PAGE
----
Editor's note: Brad Parrott, a 19-time winner in NASCAR national series competition -- including three at Darlington Raceway -- has joined NASCAR.com as a guest writer for the 2014 season. Here is his first-person analysis after Saturday's Bojangles' Southern 500 for the NASCAR Sprint Cup Series at Darlington Raceway:
Even the "Lady in Black" couldn't derail Kevin Harvick from being the first driver to win twice this season in a performance that had big implications for the Chase for the NASCAR Sprint Cup. Leading 238 laps, Harvick had a dominant car from the time he showed up at Darlington Raceway on Friday morning for practice. He won the first practice, sat on the pole and just dominated the whole Bojangles' Southern 500 for his very first win at Darlington.
Harvick won with a late pass of Dale Earnhardt Jr. on the second attempt at a green-white-checkered finish. But I'm going to go back to Lap 59 as the turning point for the No. 4 team. Crew chief Rodney Childers asked Harvick if he wanted two tires when they came in to pit. Kevin said no, and that he thought four tires would be the bigger benefit.
Rodney stuck with that game plan the rest of the night and got him four tires all night long. They put on 11 sets during the race, which is a lot, even for a 500-mile race. Then the crew worked on the car all night long. It went back and forth on the handling of being loose off, which you fight at Darlington because you're tight in the center. At the end of the night, they had the car where they wanted it.
With eight laps to go and the caution flag out, Harvick was the only car that eventually finished in the top five to take four tires. Dale Jr., Matt Kenseth, Greg Biffle and Jimmie Johnson all took two tires and gained top-five finishes because of that.
There were also good calls tonight by Kenseth, Ryan Newman, Denny Hamlin and Brian Vickers. They all made two-tire calls with 15 green-flag laps on their tires to gain them track position. I really thought two tires would be the calls for track position more often after seeing those guys, but most crew chiefs stuck to their game plans with four tires.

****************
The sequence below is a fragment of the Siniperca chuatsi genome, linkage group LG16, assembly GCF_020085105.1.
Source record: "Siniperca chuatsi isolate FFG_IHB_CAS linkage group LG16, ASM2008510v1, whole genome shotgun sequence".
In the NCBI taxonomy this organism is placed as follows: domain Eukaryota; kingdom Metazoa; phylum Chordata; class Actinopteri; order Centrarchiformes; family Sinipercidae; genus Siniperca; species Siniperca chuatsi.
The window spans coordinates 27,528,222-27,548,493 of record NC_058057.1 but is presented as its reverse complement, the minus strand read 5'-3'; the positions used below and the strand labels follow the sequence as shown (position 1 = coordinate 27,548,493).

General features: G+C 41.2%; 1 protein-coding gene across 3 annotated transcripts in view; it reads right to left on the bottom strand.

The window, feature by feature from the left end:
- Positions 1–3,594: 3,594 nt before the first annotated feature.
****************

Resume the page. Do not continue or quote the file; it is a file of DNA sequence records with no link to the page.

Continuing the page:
Earnhardt Jr. ran in the top five all night to lead his Hendrick Motorsports teammate in Johnson, who struggled with the handling at the beginning of the race. They finished 2-3. Chad Knaus, Johnson's crew chief, made extra pit stops on the first round of pits on Lap 40 and brought home a top-three finish. Kudos to them.
It was a big finish for Tony Stewart, too, coming back through the pack to finish ninth. He was a lap down for a long portion of the race and with that finish, he has four top-10s in the past five races. And rookie Austin Dillon finished 11th after banging up the wall yesterday during practice, and then banging with AJ Allmendinger's car during the race. It was a good finish for that 3 team.
On the flip side, there were some cars that didn't do so well. I was really shocked by the finishes that Brad Keselowski and Joey Logano had. They didn't have the great cars that we've seen this year, surprisingly, and they didn't come out the way they should have. Keselowski finished 17th and Logano finished 35th. Logano led 37 laps, but fell back even before his late tire issue caused his night to end.
You also saw the No. 43 of Aric Almirola that was strong all practice and in qualifying, and he was strong at the beginning of the race. Then the sun went down, the track cooled and gained grip and the car got way loose. The other main car that I saw struggle was Hamlin's No. 11 Toyota. He's great at Darlington, but he didn't have the car to his liking -- and also had another late pit-road speeding penalty -- and finished 19th.
This night was all about Harvick, though. Overall, it took 374 laps -- the longest race in Darlington history -- to keep the car clean and to stay off the "Lady in Black." The track they say is "Too Tough to Tame" couldn't hold him back.